Colbeck’s sending off on 37 minutes was just. He trolled into Lewington who he had tormented with his pace earlier in the game as he steamed in anger. That Colbeck’s fury was caused by Dons skipper Keith Andrews elbowing him in the face in the pattern of play that preceded it is no excuse just as those managers who moaned that Dean Windass had squeezed testicles or niggled their players before retaliation had followed. The likes of Cheltenham’s John Finnegan painted themselves as wronged heroes following retaliation against Windass and were allowed to do but to be they were over angry and needed to allow the referee to take control rather than giving out what justice they saw fit as should Colbeck. That Karl Evans was a pathetic referee is not a reason why you should be allowed to take your anger out on another player so violently and Colbeck blotted and impressive copybook.

Nevertheless a strange fury surrounded the deserved red card and City to a man increased the levels of performance. Wronged – supposedly – the Bantams roared into the Dons and began to create sustained spells of pressure with Kyle Nix prompting in the midfield and Barry Conlon making himself a nuisance up front. Omar Daley’s dazzling run and left footed finish gave City a glimmer of hope at half time and the half ended in farce. A visitors corner ended up in disgusting two footed smash tackle on Kyle Nix by Jordan Hadfield which was much worse than the attack that had seen Colbeck sent off and went unpunished as Evans called a halt to the first half with former Bantam Aaron Wilbraham holding Scott Loach in a headlock and trying to shake him to retrieve the ball.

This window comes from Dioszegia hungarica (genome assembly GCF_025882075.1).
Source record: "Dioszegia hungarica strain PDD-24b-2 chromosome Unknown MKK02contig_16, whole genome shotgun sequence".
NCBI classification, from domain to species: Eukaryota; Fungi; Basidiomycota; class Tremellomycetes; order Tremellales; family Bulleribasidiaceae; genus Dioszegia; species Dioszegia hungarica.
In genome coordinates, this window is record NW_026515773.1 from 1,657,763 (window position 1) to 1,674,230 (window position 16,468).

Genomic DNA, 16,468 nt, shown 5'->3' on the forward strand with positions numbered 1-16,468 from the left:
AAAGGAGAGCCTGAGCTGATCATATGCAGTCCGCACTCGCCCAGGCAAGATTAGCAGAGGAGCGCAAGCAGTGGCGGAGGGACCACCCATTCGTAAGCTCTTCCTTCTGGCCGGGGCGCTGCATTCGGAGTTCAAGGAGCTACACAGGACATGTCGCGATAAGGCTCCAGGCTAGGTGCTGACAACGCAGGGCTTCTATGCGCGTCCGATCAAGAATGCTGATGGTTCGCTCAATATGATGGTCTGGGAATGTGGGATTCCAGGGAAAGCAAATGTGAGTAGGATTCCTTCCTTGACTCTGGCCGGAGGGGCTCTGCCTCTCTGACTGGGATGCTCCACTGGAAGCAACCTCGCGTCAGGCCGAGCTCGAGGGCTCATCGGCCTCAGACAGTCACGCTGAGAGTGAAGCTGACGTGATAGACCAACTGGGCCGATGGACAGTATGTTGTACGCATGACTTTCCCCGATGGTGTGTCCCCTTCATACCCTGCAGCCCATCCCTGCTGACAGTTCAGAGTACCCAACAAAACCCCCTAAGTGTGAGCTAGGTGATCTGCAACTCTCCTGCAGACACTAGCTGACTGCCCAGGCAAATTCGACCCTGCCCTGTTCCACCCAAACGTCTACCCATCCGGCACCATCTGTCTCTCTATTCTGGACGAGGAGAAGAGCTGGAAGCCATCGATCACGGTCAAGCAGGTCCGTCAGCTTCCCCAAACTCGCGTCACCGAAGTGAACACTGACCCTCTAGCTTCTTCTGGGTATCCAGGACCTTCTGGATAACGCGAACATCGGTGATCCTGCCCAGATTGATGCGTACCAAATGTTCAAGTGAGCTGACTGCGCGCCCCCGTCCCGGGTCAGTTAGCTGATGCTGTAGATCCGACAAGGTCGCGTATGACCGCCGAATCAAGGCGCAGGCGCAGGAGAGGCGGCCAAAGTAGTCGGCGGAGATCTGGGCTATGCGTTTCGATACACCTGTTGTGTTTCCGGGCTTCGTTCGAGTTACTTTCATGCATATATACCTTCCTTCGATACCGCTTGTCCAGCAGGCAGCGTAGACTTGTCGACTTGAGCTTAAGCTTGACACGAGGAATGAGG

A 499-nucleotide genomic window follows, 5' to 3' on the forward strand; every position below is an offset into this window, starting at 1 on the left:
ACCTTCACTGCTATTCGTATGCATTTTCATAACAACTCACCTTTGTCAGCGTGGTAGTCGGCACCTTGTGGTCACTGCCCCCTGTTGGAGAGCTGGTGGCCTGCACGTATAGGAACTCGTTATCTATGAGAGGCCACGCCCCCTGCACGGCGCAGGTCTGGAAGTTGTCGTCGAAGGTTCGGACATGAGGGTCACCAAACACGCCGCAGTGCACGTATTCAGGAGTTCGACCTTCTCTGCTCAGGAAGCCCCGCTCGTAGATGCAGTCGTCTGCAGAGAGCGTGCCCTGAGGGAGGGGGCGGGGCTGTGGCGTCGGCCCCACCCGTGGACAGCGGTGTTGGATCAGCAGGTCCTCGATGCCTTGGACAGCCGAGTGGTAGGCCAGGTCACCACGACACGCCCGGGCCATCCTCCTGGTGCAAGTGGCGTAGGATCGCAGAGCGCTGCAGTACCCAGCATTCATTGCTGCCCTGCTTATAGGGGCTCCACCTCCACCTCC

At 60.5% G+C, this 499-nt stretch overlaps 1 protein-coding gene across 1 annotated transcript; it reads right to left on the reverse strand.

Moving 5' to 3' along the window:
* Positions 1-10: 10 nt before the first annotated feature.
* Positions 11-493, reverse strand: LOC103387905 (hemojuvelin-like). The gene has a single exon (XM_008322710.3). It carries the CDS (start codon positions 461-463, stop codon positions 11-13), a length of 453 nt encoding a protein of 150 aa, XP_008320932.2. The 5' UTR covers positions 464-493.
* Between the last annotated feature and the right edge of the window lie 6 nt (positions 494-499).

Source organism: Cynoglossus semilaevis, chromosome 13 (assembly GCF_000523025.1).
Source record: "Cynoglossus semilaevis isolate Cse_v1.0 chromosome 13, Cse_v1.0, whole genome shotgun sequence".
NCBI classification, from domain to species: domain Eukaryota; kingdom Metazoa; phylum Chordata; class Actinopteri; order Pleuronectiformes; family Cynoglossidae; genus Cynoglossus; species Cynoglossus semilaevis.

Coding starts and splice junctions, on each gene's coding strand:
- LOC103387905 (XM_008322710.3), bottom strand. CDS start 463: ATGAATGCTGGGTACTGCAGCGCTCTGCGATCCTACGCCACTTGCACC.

Colbeck deserved sending off. Football has no room for retribution being taken out in that way but it has no room for players grabbing each other in headlocks – the thin end of a wedge that ends with violence – and it certainly has no room for the type of two footed lunge that sent Nix spinning from Hadfield. The Bantams went in at half time 2-1 down to a chorus of boos for Referee Evans who would come out to perform so much worse in the second half with the words “You’re not fit to referee” ringing in his ears and such a phrase is true. Referees have a duty of care to the players written into the rules of the game in in ducking the decision to punish Hadfield or Wilbraham Evans hid from that responsibility. I would not like to have been a player on the field in such a lawless environment.

Evans made a litter of mistakes small and large in the second half missing the most obvious corner seen in football, allowing a waist high wrestling move on Darren Williams when he came through, giving a random set of decisions against Barry Conlon and Dons man Danny Swailes as the tussled all afternoon and at one point allowing Wilbraham to sneak back onto the field of play after going behind the touchline and rob Loach of the ball which he pinged off the bar of an open goal.